def safeBar = ???
def supervise[A](f: Key[this.type] => A): A = ???
def unsafeBaz(implicit unlock: Key[this.type]) = ???
}
def useUnsafeFoo(foo: Foo)(implicit unlock: Key[foo.type]) = ???
• Just like checked exceptions: you must handle them.
• Inversion of control allows precise requirements.
val foo, other = new Foo
foo.supervise{ implicit key =>
useUnsafeFoo(foo) // Works
foo.unsafeBaz
// Works
otherFoo.unsafeBaz // Compile-time error, no key!
}
How does the CPU manage mutability?
PUSHA
CALL sub
POPA
So if we like our mutable state:
class WillMutate {
var state: State
def saveOnStack[A](f: => A): A = {
val temp = state
try { f } finally { state = temp }
}
}
val m = new WillMutate
... // I like my state! But I need to change it for a bit.
m.saveOnStack {
m.mutate
// Just use the same m!
}
// Now my old state is back
Part Three
Grokking: simple, low-level, fast,
optimistic
Grok
Grok is like an Iterator for parseable data.
This is not new. Everything from PrintReader to IntBuffer does this.
But Grok lets you be optimistic and just grab what you want.
import kse.flow._, kse.eio._
val g = Grok("4 and 20 blackbirds")
g{ implicit fail => (g.I, g.tok, g.I, g.tok) }
res0: kse.flow.Ok[kse.eio.GrokError,(Int, String, Int, String)] =
Yes((4,and,20,blackbirds))
val g = Grok("4 and twenty blackbirds")
g{ implicit fail => (g.I, g.tok, g.I, g.tok) }
res1: kse.flow.Ok[kse.eio.GrokError,(Int, String, Int, String)] = No(
Error in integer: improper format
v
token 3, position 6 :
4 and twenty blackbirds
)
Grokking JSON
Specification
Implementation
def parseJany(g: Grok)(implicit fail: GrokHop[g.type]): Any = g.peek match {
case '{' => parseJob(g)
case '[' => parseJarr(g)
case '"' => g.quoted
case c if (c >= '0' && c <= '9') || c == '-' => g.D
case 't' | 'f' => g.Z
case _ => fail(g.customError)
}
Grokking JSON
Specification
Implementation
def parseJob(g: Grok)(implicit fail: GrokHop[g.type]): Map[String, Any] = {
val m = new AnyRefMap[String, Any]
g exact '{'
while (g.peek != '}') {
if (!m.isEmpty) g exact ','
val key = g.quoted
g exact ':'
m += (key, parseJany(g))
}
g exact '}'
m
}
Grokking JSON
Specification
Implementation
def parseJarr(g: Grok)(implicit fail: GrokHop[g.type]): Array[Any] = {
val ab = Array.newBuilder[Any]
var index = 0
g exact '['
while (g.peek != ']') {
if (index > 0) g exact ','
ab += parseJany(g)
index += 1
}
g exact ']'
ab.result
}
Grokking JSON
Specification
Implementation
g.quoted
Grokking JSON
Specification
Implementation (if you're happy with Double)
g.D
Grokking JSON
Boilerplate
import collection.Map
import collection.mutable.AnyRefMap
import kse.flow._
import kse.eio._
object pJson {
...
def parse(g: Grok): Ok[GrokError, Map[String, Any]] =
g.delimit(0){ implicit fail => parseJob(g.trim) }
}
def apply(ab: Array[Byte]) = parse(Grok text ab)
def apply(s: String) = parse(Grok(s))
Yes, but anyone can parse JSON.
Of course! Parboiled2, for instance.
def Json = rule { WhiteSpace ~ Value ~ EOI }
def JsonObject: Rule1[JsObject] = rule {
ws('{') ~ zeroOrMore(Pair).separatedBy(ws(',')) ~ ws('}') ~>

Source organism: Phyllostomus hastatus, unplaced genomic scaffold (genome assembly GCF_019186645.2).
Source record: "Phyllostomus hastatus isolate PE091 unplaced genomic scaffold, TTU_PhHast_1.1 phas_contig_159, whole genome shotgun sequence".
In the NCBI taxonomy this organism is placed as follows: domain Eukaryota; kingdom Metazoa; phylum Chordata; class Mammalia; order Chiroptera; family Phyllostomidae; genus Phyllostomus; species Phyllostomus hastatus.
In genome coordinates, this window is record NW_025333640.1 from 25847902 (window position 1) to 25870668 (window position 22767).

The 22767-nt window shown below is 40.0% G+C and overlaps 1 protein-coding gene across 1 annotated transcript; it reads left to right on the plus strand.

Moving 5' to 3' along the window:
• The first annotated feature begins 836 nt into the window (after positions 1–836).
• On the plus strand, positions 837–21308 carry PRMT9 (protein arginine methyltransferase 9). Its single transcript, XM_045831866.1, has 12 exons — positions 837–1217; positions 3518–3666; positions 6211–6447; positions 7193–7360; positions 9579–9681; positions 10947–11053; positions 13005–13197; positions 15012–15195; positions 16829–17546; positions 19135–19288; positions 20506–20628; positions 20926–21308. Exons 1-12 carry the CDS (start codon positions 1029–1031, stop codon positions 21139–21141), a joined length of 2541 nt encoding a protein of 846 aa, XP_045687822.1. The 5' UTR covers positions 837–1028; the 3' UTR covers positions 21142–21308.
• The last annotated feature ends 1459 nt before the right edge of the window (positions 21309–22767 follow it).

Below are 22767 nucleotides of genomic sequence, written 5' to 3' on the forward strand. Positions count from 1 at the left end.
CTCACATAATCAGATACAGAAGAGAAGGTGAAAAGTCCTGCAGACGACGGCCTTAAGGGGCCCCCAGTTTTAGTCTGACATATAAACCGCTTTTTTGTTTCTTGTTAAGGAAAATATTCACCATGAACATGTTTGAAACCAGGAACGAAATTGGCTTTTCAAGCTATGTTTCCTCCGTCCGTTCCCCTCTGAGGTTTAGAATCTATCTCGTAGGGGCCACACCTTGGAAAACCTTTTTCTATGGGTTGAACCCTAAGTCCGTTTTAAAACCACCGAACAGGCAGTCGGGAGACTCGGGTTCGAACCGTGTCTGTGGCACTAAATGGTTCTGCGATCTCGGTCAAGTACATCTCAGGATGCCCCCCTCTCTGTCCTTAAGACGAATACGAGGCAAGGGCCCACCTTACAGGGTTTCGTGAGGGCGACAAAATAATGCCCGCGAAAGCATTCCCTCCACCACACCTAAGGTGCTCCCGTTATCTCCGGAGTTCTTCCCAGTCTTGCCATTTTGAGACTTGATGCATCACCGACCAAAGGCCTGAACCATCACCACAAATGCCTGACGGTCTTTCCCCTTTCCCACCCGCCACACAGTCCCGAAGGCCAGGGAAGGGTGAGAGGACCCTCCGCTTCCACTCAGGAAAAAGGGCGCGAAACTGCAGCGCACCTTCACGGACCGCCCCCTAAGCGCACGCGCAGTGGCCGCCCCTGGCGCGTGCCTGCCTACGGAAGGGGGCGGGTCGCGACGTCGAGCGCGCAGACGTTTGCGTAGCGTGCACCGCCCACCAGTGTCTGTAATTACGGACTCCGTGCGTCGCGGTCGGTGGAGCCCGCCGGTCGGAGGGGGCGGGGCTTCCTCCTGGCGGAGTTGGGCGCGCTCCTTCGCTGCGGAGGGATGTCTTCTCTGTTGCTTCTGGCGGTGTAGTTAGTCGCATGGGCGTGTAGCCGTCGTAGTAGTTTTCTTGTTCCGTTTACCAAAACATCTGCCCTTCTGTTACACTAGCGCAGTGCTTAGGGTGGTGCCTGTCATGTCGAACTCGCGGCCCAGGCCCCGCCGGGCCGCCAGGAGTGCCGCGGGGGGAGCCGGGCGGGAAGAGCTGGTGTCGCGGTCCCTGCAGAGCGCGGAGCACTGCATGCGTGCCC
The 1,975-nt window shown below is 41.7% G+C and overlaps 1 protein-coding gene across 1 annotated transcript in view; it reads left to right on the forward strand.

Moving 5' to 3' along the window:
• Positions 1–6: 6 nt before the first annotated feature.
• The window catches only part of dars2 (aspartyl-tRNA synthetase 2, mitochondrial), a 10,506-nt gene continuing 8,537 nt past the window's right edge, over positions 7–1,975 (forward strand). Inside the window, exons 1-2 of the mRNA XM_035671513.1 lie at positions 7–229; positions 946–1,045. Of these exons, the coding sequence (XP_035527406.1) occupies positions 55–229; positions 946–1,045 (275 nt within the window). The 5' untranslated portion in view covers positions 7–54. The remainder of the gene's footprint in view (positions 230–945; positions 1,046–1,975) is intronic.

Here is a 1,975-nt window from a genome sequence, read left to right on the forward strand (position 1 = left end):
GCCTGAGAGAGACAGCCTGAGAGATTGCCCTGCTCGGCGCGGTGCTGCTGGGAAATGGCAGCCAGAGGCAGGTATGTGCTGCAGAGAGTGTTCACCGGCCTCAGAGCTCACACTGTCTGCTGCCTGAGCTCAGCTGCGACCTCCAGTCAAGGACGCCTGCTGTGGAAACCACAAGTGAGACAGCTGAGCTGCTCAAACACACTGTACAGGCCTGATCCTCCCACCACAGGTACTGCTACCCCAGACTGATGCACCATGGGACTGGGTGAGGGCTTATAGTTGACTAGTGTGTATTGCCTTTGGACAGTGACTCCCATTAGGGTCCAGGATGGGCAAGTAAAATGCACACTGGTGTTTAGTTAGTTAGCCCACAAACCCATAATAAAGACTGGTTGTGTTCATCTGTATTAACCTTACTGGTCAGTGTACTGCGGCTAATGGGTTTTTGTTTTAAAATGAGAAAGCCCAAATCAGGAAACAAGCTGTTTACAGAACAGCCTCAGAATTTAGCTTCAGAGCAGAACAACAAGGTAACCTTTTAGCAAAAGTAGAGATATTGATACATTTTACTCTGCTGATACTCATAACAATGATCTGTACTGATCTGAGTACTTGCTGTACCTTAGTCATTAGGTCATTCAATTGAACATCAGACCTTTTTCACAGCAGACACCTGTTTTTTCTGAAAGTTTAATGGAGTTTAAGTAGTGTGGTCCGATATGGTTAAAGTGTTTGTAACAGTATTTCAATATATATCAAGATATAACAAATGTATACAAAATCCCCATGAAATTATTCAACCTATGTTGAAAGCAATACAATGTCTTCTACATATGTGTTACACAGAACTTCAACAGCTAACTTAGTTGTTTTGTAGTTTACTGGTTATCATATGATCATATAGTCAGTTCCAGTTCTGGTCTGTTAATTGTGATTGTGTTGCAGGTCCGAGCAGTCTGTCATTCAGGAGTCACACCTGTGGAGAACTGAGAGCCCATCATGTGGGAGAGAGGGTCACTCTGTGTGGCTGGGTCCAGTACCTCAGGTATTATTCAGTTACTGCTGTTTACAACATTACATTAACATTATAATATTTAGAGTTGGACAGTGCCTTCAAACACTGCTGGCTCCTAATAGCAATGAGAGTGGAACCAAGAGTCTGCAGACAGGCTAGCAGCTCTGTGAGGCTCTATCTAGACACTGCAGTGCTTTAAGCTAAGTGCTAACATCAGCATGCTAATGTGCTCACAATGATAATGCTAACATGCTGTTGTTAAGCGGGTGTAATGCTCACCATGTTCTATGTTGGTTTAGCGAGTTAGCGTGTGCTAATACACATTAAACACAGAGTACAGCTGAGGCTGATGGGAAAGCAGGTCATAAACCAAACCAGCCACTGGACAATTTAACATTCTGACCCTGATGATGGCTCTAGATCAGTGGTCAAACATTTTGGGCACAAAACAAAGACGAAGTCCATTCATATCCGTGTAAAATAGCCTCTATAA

((fields: Seq[JsField]) => JsObject(fields :_*))
}
def Pair = rule { JsonStringUnwrapped ~ ws(':') ~ Value ~> ((_, _)) }
def JsonArray = rule {
ws('[') ~ zeroOrMore(Value).separatedBy(ws(',')) ~ ws(']') ~>
(JsArray(_ :_*))
}
def Value: Rule1[JsValue] = rule {
run {
(cursorChar: @switch) match {
case '"' => JsonString
case '0'|'1'|'2'|'3'|'4'|'5'|'6'|'7'|'8'|'9'|'-' => JsonNumber
case '{' => JsonObject
...
(From Parboiled2 examples directory.)
How fast is it?
Setting expectations.
Parser combinators
Speed (MB/s)
"a": "b"
[1, 2, 3]
0.50
0.75
Jackson
Speed (MB/s)
"a": "b"
[1, 2, 3]
236
53
How fast is it?
Parser combinators
Speed (MB/s)
"a": "b"
Par. Comb. 0.50
Jackson
236
Grok
220
[1, 2, 3]
0.75
53
89
Wait, what??
From parboiled2 mailing list thread, "Quick JSON parsing benchmark"
[info]
benchmark
ms linear runtime
[info]
ParserCombinators 2931.64 ===========================/.../===================
[info] Parboiled1JsonParser 117.15 ==============================
[info] Parboiled2JsonParser 12.79 ===
[info]
Json4SNative
8.62 ==
[info]
Argonaut
7.06 =
[info]
Json4SJackson
4.19 =
What's the trick?
• Direct parsing: don't talk about it do it
• Custom Double-parsing code
def parseJarr(g: Grok)(implicit fail: GrokHop[g.type]): Array[Any] = {
val ab = Array.newBuilder[Any]
var index = 0
g.context("index " + index) {
g exact '['
while (g.peek != ']') {
if (index > 0) g exact ','
ab += parseJany(g)
index += 1
}
g exact ']'
}
ab.result
}
Error in subset of data: improper format
token 1, position 0 :
{"web-app": {\n "servlet": [
parsing key web-app
^
in subset of data: improper format
token 4, position 12 :
{"web-app": {\n "servlet": [
parsing key servlet
^
in subset of data: improper format
token 7, position 27 :
"servlet": [ \n
{
parsing index 0
^
in subset of data: improper format
token 8, position 36 :
let": [ \n
{\n
"servle
parsing key init-param
^
in subset of data: improper format
token 19, position 143 :
"init-param": {\n
"conf
parsing key configGlossary:installationAt
^
in expected string: improper format
v
token 21, position 184 :
Conclusions
• Non-local error handling is simple
• Non-local error handling can be fast
• With Grok, parsing is only as hard as it should be
• Grok is not ready to use. It's alpha, full of bugs. But it's getting close.
• For more: [email protected]
• And I never tweet anything, but follow @_ichoran_ and I will
announce when Grok is really ready.
Thanks for listening!
```